Text files. Why do people use them? Beats me, but they always show up here complaining about flat files being bad. :P


    Quzah.
    Hope is the first step on the road to disappointment.

  9. #9
    Registered User TheBigH's Avatar
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    Quote Originally Posted by quzah View Post
    That should be an l (ell) not an i (eye).

    strto*:
    d = double
    f = float
    ld = long double
    l = long
    ll = long long
    ul = unsigned long
    ull = unsigned long long
    imax - convert strings to maximum sized integers
    uimax - "


    Quzah.

    Whoops, you're right. I forgot that strtoi is the only one left out of that family of functions. (I saw it years ago somewhere, but it seems to have died).
    Code:
    while(!asleep) {
       sheep++;
    }

  10. #10
    and the Hat of Guessing tabstop's Avatar
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    Quote Originally Posted by quzah View Post
    Text files. Why do people use them? Beats me, but they always show up here complaining about flat files being bad. :P


    Quzah.
    And given that we're passing this integer around to various and sundry other functions with and without 0x, the answer is probably even worse: "we've always used a string".

  11. #11
    ATH0 quzah's Avatar
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    Quote Originally Posted by tabstop View Post
    the answer is probably even worse: "we've always used a string".
    Why store something in one byte what you can store it in five!
    Code:
    char *p = "0xFF";
    unsigned char byte = 0xFF;

    Quzah.
    Hope is the first step on the road to disappointment.

  12. #12
    f.g
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    hey, the firmware function that this needs to be passed to it some one else's work and non-negotiable. i should perhaps also point out that this is for a atmega128 microcontroller, so that might have something to do with it (the number has to exceed the largest unsigned int that the chip can contain).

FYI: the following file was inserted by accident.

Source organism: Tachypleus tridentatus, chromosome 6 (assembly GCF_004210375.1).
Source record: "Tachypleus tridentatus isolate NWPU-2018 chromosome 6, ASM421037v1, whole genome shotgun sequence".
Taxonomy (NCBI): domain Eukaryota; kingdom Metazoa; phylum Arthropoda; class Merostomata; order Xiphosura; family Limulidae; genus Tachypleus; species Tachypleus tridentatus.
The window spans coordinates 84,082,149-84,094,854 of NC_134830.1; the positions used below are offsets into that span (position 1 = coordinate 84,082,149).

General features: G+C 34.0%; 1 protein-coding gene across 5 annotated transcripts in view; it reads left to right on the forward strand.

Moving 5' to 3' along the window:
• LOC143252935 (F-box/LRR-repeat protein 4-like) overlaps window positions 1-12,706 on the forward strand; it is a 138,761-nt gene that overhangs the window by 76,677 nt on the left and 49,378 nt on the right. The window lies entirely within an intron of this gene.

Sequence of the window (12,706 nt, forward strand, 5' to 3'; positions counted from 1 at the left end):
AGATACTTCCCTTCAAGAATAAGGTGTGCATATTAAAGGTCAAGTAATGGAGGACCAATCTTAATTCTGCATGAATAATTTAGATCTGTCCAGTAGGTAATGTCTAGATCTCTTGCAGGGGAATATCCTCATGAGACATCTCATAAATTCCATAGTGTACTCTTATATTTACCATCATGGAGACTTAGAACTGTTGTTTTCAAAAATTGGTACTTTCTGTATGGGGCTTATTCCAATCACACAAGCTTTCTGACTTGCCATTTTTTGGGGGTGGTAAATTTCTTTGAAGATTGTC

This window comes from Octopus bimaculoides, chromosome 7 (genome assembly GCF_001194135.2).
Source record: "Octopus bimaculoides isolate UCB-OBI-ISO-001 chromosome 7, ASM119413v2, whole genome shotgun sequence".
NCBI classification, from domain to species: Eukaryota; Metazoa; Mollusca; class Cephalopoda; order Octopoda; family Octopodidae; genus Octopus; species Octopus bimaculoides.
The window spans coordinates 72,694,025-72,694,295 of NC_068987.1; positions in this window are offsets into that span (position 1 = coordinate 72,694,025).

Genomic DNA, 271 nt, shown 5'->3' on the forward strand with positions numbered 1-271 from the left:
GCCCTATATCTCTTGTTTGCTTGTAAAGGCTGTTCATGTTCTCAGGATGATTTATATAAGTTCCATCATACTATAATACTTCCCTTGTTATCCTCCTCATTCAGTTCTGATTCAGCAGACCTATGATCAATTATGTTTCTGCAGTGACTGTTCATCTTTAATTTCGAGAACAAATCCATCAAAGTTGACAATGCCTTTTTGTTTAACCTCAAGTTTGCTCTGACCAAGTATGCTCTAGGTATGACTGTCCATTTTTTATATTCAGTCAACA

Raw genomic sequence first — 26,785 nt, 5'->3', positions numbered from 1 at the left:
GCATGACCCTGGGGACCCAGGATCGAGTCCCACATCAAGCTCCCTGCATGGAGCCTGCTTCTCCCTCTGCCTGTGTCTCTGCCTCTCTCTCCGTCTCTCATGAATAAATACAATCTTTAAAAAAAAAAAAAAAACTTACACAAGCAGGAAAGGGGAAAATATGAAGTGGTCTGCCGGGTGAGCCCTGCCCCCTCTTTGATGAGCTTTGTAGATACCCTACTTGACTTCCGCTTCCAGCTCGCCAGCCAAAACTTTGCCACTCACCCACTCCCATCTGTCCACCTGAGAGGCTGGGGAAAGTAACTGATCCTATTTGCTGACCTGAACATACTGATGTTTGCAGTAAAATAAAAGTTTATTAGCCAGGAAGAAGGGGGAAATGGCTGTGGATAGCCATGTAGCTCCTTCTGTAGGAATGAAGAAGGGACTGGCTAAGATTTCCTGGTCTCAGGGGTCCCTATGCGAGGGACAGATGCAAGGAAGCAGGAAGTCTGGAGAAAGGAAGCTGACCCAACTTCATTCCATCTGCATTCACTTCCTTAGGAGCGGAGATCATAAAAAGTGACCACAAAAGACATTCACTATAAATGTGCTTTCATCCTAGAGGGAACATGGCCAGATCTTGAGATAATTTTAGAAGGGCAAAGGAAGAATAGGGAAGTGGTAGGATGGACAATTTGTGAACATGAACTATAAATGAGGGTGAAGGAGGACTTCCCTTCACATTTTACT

13. #13
    ATH0 quzah's Avatar
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    Quote Originally Posted by f.g View Post
    the number has to exceed the largest unsigned int that the chip can contain
    So you want a built in simple way to work with numbers too big to work with normally? That's pretty silly if you stop and actually think about what you are asking. You are going to need to make your own method of handling this. Like I said, you need to also decide what happens when you are trying to increment something bigger than what your string allows.


    Quzah.
    Hope is the first step on the road to disappointment.

  14. #14
    and the Hat of Guessing tabstop's Avatar
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    Are you writing the firmware/on the chip?

    If not, then the firmware/chip limitations are completely irrelevant to you (apart from I/O). If you have to send it as a string, then send it as a string, but at no other time should this limitation enter your mind.

  15. #15
    ATH0 quzah's Avatar
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    Code:
    if string is all Fs
        realloc one more slot
        set the left most spot to '1' and the rest to '0'
    else
        walk from the right most back to the left most, incrementing until you don't need to carry a number

    Quzah.
    Hope is the first step on the road to disappointment.